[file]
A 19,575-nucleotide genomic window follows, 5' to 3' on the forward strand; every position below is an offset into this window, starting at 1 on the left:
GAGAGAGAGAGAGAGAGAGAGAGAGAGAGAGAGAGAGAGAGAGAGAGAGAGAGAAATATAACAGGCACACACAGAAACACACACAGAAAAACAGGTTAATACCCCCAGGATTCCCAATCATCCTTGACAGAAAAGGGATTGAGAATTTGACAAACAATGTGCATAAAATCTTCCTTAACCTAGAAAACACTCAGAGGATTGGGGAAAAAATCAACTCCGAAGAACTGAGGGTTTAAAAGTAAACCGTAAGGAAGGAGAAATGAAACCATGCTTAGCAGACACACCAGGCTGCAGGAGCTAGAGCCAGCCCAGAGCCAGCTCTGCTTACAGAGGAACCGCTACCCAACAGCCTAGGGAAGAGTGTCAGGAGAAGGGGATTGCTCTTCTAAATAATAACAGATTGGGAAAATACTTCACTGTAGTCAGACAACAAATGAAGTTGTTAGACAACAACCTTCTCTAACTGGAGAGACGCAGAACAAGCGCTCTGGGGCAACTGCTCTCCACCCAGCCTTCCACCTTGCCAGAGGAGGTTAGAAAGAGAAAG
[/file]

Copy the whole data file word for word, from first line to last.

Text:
A 19,575-nucleotide genomic window follows, 5' to 3' on the forward strand; every position below is an offset into this window, starting at 1 on the left:
GAGAGAGAGAGAGAGAGAGAGAGAGAGAGAGAGAGAGAGAGAGAGAGAGAGAGAAATATAACAGGCACACACAGAAACACACACAGAAAAACAGGTTAATACCCCCAGGATTCCCAATCATCCTTGACAGAAAAGGGATTGAGAATTTGACAAACAATGTGCATAAAATCTTCCTTAACCTAGAAAACACTCAGAGGATTGGGGAAAAAATCAACTCCGAAGAACTGAGGGTTTAAAAGTAAACCGTAAGGAAGGAGAAATGAAACCATGCTTAGCAGACACACCAGGCTGCAGGAGCTAGAGCCAGCCCAGAGCCAGCTCTGCTTACAGAGGAACCGCTACCCAACAGCCTAGGGAAGAGTGTCAGGAGAAGGGGATTGCTCTTCTAAATAATAACAGATTGGGAAAATACTTCACTGTAGTCAGACAACAAATGAAGTTGTTAGACAACAACCTTCTCTAACTGGAGAGACGCAGAACAAGCGCTCTGGGGCAACTGCTCTCCACCCAGCCTTCCACCTTGCCAGAGGAGGTTAGAAAGAGAAAG